Among precious metal and mining stocks, Coeur Mining (CDE) was one of the most successful in 2016, rising more than 268.0%. The uptrend was mainly driven by rising gold and silver prices. But when 2017 arrived, Coeur stock became one of the worst performers in its peer group (SIL), second only to Tahoe Resources (TAHO).
What’s behind its underperformance?
Year-to-date as of March 20, 2017, Coeur Mining stock has fallen 18.0%. Tahoe Resources stock has fallen 23.0%. During that period, Hecla Mining (HL) and First Majestic Silver (AG) fell 7.1% and 1.4%, respectively. Pan American Silver (PAAS) was the only gainer, rising 9.3%.
Tahoe Resources stock has been under pressure in 2017 after giving disappointing guidance on January 5, 2017. Its guidance was lower than expected for production, and its costs and capex (capital expenditure) were on the higher side.
Coeur Mining is a high-cost operator. So operational leverage at its Coeur d’Alene Mine is the major reason for its underperformance. In a weaker precious metal price scenario, the stock usually comes under pressure due to higher costs.
We have to wonder if Coeur Mining (CDE) will continue its underperformance with its high operational leverage in a weaker precious metals price environment. Or maybe the company could turn around based on its fundamentals.
In this series, we’ll do a fundamental and technical analysis of Coeur Mining. We’ll also explore its near-term challenges and opportunities, perform a thorough analysis of costs and production growth, and examine what Wall Street thinks about the company.
Let’s begin with Coeur’s production levels.
Could Coeur Mining See Production Growth in 2017 and Beyond?
In 4Q16, Coeur Mining (CDE) reported a record quarterly silver equivalent production of 10.0 million ounces. Silver production was 3.9 million ounces, and gold was 102,500 ounces. That took 2016 production to 14.8 million ounces for silver, which is in line with the company’s guidance of 14.4 million–15.7 million ounces.
Coeur expects its 2017 production to be 16.4 million–18.0 million ounces for silver and 362,000–387,000 ounces for gold. That implies a silver equivalent production of 38.1 million–41.2 million ounces. At the midpoint of this guidance range, expected production growth is 9.0% YoY (year-over-year).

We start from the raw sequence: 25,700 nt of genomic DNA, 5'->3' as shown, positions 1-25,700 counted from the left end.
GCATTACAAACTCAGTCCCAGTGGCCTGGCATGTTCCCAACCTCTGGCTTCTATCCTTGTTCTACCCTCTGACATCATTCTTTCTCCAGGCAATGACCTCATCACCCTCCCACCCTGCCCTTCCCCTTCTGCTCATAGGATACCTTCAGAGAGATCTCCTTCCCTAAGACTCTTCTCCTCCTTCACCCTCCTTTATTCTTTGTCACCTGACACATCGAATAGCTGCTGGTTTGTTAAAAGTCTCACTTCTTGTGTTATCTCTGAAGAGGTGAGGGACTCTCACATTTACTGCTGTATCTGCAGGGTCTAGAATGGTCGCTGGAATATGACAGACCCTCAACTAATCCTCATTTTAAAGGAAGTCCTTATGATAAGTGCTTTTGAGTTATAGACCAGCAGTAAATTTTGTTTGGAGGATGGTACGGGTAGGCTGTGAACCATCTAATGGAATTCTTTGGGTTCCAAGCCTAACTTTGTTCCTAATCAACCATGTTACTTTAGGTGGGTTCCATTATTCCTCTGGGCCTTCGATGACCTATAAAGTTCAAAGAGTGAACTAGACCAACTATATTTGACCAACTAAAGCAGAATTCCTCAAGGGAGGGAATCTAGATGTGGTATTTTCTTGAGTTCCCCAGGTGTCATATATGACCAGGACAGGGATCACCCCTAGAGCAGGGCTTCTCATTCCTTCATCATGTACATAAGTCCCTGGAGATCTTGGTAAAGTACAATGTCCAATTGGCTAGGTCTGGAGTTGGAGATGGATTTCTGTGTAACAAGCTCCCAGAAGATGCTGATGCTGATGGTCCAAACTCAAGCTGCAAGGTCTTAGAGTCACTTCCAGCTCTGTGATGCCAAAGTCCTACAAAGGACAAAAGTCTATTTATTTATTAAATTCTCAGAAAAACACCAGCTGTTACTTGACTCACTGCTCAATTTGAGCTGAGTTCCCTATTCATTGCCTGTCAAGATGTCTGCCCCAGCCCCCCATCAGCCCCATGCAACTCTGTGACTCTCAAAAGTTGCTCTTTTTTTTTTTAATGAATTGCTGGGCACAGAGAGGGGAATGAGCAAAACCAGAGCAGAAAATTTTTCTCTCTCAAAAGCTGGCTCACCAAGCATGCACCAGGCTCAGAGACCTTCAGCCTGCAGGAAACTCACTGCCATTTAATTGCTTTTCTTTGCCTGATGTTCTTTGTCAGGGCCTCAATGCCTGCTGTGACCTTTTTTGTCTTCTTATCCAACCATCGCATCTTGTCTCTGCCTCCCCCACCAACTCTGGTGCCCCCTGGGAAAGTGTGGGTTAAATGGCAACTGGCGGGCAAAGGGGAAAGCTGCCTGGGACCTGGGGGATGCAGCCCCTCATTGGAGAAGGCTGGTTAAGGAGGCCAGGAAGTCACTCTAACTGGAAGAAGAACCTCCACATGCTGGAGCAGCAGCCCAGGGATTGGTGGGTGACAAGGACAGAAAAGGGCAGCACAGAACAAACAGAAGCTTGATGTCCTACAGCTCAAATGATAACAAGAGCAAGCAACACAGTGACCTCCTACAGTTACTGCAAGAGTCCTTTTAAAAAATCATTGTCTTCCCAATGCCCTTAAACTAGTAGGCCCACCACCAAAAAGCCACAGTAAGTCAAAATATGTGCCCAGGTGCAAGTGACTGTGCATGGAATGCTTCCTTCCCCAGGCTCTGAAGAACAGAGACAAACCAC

Production growth drivers
The Palmarejo mine complex is Coeur Mining’s silver and gold mine in Mexico. In 2016, Palmarejo produced 4.4 million ounces of silver and 73,913 ounces of gold. That’s in line with the company’s guidance. Coeur expects to increase the mining rate at its Guadalupe and Independencia complexes at Palmarejo to 4,500 tons per day in 2017 compared to an average of 2,500 tons per day in 2016.
Construction of the Stage IV leach pad expansion for the Rochester mine is on schedule and on budget with commissioning expected in early 3Q17.
For Kensington, production in the fourth quarter was the highest for the year, rising 27.0% quarter-over-quarter. Gold production at its Wharf mine in South Dakota was also the highest for the year at 30,675 ounces. The company expects a lower production from Wharf in 2017 at 85,000–90,000 ounces due to the anticipated completion of mining at the higher-grade Golden Reward deposit in mid-2017.
Among Coeur’s peers (SIL), Pan American Silver (PAAS), Hecla Mining (HL), Silver Standard Resources (SSRI), and Newmont Mining (NEM) are also trying to increase their production levels at the lowest possible costs.
In the next part, we’ll look at the reserves update for Coeur Mining.
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